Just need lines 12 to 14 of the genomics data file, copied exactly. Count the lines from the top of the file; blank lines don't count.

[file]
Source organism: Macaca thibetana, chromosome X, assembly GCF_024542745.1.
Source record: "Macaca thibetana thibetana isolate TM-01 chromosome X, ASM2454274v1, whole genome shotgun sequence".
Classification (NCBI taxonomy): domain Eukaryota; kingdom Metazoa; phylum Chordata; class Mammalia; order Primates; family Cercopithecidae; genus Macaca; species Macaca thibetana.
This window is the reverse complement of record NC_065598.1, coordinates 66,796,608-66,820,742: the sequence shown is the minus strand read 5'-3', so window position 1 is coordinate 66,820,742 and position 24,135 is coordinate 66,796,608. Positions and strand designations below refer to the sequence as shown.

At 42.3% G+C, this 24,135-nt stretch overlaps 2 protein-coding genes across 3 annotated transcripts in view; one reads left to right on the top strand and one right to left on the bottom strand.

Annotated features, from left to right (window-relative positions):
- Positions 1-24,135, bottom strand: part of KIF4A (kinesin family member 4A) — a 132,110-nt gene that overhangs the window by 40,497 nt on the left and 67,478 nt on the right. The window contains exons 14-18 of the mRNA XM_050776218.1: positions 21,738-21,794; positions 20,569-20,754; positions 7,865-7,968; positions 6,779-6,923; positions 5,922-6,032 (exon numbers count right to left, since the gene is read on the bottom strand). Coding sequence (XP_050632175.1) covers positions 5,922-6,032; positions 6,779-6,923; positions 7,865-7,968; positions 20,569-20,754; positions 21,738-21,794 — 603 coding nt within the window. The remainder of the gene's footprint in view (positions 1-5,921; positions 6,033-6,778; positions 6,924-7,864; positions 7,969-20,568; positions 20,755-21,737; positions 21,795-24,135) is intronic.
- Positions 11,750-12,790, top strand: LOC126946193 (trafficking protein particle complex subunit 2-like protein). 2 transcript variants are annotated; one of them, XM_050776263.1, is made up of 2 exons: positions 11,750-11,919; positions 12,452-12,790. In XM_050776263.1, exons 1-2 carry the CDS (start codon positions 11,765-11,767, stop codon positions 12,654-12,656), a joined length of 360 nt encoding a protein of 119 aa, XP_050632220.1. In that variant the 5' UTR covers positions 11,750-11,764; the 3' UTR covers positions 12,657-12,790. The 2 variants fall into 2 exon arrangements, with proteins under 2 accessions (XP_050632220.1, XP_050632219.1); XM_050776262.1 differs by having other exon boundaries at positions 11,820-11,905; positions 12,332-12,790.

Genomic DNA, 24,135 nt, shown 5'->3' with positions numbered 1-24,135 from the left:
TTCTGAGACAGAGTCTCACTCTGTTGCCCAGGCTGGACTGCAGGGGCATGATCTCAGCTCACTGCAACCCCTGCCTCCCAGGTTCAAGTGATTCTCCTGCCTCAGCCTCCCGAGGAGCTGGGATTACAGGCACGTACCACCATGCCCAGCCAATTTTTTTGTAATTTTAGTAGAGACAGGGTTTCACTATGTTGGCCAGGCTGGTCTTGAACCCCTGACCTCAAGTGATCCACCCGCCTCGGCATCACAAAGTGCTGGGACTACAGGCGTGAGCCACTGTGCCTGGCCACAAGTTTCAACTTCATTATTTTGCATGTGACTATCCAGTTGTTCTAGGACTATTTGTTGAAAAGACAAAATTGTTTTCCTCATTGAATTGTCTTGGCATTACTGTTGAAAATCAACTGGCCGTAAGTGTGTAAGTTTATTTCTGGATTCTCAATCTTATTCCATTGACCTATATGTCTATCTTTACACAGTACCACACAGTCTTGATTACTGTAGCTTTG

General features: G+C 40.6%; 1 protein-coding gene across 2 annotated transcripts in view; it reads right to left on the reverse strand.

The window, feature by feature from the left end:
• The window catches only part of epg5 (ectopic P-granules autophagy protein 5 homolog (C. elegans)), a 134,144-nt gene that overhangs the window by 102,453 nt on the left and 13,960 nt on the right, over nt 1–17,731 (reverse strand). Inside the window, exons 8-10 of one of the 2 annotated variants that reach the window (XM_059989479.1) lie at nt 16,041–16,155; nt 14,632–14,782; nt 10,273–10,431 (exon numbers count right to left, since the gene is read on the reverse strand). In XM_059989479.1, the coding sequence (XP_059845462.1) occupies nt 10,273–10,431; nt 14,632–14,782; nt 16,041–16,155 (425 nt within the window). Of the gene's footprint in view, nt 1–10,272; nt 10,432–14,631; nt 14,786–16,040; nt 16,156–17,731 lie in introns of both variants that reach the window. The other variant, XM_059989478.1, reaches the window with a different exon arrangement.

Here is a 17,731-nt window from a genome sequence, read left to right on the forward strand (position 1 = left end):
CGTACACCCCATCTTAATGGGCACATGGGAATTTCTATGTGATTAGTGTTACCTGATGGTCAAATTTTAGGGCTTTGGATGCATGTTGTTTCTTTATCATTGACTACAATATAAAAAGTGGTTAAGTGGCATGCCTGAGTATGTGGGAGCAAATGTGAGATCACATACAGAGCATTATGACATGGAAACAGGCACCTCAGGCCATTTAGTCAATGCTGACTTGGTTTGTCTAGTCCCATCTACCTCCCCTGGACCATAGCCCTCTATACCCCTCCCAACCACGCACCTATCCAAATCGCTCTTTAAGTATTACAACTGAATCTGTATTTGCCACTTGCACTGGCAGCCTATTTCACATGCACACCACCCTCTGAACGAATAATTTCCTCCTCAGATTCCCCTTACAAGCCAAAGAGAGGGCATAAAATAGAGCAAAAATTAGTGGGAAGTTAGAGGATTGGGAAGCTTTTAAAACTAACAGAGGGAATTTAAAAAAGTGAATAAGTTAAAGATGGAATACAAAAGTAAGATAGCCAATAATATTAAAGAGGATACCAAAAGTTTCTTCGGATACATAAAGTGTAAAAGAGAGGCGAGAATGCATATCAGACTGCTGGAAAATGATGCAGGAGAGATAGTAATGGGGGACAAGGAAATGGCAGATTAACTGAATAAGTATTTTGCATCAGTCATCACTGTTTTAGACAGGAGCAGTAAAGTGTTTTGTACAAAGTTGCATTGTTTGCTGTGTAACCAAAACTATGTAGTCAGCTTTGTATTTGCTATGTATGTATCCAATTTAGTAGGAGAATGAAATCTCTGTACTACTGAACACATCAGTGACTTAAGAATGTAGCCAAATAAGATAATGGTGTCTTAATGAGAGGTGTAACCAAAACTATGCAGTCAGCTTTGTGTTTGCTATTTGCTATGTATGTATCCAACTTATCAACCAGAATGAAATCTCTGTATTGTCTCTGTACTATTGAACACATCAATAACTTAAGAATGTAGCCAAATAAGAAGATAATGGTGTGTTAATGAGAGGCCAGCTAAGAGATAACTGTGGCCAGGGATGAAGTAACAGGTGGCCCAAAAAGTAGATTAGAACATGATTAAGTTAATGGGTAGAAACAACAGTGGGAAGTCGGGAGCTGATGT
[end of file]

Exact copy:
The window, feature by feature from the left end:
• The window catches only part of epg5 (ectopic P-granules autophagy protein 5 homolog (C. elegans)), a 134,144-nt gene that overhangs the window by 102,453 nt on the left and 13,960 nt on the right, over nt 1–17,731 (reverse strand). Inside the window, exons 8-10 of one of the 2 annotated variants that reach the window (XM_059989479.1) lie at nt 16,041–16,155; nt 14,632–14,782; nt 10,273–10,431 (exon numbers count right to left, since the gene is read on the reverse strand). In XM_059989479.1, the coding sequence (XP_059845462.1) occupies nt 10,273–10,431; nt 14,632–14,782; nt 16,041–16,155 (425 nt within the window). Of the gene's footprint in view, nt 1–10,272; nt 10,432–14,631; nt 14,786–16,040; nt 16,156–17,731 lie in introns of both variants that reach the window. The other variant, XM_059989478.1, reaches the window with a different exon arrangement.

Here is a 17,731-nt window from a genome sequence, read left to right on the forward strand (position 1 = left end):